The Environmental Protection Agency and the Food and Drug Administration in the U.S. say that very low levels of radiation have turned up in a sample of milk from Washington. But federal officials say consumers should not worry. ...
B.C. nuclear chemist Kris Starosta told CBC News Tuesday that scientists also would be monitoring for the radioactive chemical cesium 137, which can persist in the environment for up to 30 years.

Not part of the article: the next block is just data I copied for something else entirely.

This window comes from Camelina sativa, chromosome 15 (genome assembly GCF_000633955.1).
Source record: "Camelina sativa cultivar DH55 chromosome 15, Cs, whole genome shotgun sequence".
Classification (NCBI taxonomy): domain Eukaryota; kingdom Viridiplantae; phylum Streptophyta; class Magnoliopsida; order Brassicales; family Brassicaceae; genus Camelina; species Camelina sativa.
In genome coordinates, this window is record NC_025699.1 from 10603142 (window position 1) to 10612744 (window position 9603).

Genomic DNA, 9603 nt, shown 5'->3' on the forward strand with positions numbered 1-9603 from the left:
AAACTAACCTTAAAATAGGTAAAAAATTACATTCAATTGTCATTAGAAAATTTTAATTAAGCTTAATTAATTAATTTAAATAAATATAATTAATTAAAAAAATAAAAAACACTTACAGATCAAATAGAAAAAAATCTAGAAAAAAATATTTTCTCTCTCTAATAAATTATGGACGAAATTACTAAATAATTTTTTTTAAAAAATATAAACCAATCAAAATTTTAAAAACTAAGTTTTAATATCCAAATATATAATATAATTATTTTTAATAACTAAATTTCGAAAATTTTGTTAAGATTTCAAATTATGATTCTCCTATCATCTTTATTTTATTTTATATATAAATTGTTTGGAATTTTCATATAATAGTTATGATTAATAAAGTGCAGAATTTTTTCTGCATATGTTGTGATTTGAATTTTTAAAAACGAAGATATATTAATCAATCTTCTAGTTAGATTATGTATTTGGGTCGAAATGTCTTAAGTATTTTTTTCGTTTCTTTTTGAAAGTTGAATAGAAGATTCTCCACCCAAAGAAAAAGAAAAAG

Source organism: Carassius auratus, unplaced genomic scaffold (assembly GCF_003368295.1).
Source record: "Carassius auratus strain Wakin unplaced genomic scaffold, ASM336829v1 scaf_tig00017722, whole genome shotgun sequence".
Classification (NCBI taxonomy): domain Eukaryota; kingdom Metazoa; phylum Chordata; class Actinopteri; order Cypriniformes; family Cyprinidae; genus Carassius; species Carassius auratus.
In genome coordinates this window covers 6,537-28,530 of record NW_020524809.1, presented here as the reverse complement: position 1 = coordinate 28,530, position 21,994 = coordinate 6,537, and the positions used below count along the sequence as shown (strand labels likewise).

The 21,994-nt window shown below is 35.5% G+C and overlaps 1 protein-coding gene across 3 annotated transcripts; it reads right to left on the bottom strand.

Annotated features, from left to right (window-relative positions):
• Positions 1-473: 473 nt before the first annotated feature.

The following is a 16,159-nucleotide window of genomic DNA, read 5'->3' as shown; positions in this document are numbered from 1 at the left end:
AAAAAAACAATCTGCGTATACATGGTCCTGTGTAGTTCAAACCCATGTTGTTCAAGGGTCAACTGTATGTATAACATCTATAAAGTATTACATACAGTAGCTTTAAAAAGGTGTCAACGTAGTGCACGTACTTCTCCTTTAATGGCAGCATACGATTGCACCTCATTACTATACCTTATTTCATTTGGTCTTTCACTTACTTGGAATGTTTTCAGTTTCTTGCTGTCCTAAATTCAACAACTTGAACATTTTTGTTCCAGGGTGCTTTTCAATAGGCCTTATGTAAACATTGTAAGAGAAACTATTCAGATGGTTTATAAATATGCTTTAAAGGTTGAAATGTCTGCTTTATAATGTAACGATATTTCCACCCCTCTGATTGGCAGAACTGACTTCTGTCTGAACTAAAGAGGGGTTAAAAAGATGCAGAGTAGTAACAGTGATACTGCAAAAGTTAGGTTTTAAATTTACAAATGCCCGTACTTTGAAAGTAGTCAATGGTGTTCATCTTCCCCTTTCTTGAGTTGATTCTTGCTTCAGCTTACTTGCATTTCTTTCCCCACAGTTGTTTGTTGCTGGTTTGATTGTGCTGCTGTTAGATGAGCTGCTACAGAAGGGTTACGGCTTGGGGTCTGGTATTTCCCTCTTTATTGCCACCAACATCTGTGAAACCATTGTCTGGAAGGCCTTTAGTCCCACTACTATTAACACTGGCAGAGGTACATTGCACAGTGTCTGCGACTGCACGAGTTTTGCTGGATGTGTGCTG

Iodine 131 tends to break down in a matter of weeks.
No point in reading the rest of this rubbish story from the CBC.
Iodine-131 does not "tend to break down in a matter of weeks," it has a half-life of exactly 8.0197 days.
As for "cesium 137 persisting in the environment for up to 30 year," that is sheer misinformation. This isotope has a half-life of 30.17 years, which means that several percent of any given amount will still be around after several hundred years.